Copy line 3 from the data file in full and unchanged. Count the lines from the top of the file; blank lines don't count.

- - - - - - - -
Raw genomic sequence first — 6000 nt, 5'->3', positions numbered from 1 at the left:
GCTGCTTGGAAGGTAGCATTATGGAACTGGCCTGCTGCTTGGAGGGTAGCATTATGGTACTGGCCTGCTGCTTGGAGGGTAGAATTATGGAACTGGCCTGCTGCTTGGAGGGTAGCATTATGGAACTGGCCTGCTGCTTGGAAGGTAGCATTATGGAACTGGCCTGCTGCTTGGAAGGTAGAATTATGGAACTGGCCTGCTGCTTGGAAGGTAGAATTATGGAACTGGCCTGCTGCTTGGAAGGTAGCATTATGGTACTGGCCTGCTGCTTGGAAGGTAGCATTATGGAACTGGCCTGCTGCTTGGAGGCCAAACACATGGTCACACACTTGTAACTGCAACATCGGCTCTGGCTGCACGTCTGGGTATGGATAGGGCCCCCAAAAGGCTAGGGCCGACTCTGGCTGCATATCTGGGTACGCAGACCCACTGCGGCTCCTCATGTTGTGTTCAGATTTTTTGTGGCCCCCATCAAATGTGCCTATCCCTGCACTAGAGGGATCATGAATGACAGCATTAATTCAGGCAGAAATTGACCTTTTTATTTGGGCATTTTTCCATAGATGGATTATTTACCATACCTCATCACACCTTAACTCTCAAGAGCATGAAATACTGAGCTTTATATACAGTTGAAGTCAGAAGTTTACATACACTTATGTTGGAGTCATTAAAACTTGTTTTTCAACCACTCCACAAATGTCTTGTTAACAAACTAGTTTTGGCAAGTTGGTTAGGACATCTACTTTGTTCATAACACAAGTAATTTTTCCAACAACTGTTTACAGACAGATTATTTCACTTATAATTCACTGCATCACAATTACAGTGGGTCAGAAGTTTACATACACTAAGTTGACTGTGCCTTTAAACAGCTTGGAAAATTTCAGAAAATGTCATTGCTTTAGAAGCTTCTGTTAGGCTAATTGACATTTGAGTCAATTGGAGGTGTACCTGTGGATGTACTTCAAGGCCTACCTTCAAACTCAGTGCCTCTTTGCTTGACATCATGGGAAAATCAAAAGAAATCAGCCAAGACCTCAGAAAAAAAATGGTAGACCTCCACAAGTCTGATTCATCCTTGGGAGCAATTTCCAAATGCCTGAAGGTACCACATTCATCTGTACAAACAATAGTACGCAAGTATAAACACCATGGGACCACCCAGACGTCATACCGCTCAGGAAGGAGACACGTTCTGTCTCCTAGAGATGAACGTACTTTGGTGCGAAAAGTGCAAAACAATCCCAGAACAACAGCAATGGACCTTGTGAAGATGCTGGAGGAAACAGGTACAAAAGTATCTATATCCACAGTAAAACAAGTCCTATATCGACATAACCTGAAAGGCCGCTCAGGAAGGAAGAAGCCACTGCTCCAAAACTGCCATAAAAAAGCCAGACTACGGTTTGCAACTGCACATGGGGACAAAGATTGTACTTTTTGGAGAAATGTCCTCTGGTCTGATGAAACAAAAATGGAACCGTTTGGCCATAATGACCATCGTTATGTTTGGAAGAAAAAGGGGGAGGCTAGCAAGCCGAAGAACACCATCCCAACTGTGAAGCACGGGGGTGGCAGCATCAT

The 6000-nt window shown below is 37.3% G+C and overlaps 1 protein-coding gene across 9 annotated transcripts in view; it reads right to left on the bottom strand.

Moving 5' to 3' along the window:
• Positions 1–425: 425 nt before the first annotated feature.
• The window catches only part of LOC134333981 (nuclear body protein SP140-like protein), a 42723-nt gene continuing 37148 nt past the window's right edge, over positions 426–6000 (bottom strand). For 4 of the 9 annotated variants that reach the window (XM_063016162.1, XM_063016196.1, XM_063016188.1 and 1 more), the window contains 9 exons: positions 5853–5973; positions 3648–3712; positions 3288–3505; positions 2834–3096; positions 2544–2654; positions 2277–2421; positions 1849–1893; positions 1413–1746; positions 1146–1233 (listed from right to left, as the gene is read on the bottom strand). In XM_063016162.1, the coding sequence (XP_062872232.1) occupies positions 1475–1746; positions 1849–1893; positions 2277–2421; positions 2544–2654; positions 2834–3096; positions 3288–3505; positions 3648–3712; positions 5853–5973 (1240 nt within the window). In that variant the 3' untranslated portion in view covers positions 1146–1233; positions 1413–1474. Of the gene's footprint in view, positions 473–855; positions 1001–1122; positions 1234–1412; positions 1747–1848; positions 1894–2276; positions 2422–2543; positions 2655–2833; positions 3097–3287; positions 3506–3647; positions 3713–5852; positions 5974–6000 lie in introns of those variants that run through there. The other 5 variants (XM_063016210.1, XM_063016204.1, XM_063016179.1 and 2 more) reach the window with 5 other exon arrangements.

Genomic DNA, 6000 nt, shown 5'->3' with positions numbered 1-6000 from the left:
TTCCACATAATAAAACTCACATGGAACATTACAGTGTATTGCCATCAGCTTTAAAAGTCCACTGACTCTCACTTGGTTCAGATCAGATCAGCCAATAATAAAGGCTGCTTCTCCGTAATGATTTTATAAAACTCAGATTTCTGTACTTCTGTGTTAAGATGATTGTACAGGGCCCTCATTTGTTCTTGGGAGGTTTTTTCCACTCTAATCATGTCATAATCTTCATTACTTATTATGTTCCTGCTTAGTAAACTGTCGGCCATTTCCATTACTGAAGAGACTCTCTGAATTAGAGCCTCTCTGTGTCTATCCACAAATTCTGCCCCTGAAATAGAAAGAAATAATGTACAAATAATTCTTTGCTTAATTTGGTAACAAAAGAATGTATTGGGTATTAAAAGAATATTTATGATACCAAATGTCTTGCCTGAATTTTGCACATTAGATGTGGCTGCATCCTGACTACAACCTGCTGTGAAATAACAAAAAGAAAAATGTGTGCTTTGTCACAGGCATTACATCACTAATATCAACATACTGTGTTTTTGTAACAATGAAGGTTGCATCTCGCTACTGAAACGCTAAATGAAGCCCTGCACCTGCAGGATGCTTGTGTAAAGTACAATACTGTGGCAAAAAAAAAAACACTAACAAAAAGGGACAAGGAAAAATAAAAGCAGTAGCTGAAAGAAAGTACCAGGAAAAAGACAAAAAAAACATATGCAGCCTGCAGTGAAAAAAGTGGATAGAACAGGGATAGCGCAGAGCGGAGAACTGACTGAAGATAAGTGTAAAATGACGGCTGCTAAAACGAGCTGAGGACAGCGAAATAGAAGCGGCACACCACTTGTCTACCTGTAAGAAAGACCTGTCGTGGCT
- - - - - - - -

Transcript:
The 6000-nt window shown below is 37.3% G+C and overlaps 1 protein-coding gene across 9 annotated transcripts in view; it reads right to left on the bottom strand.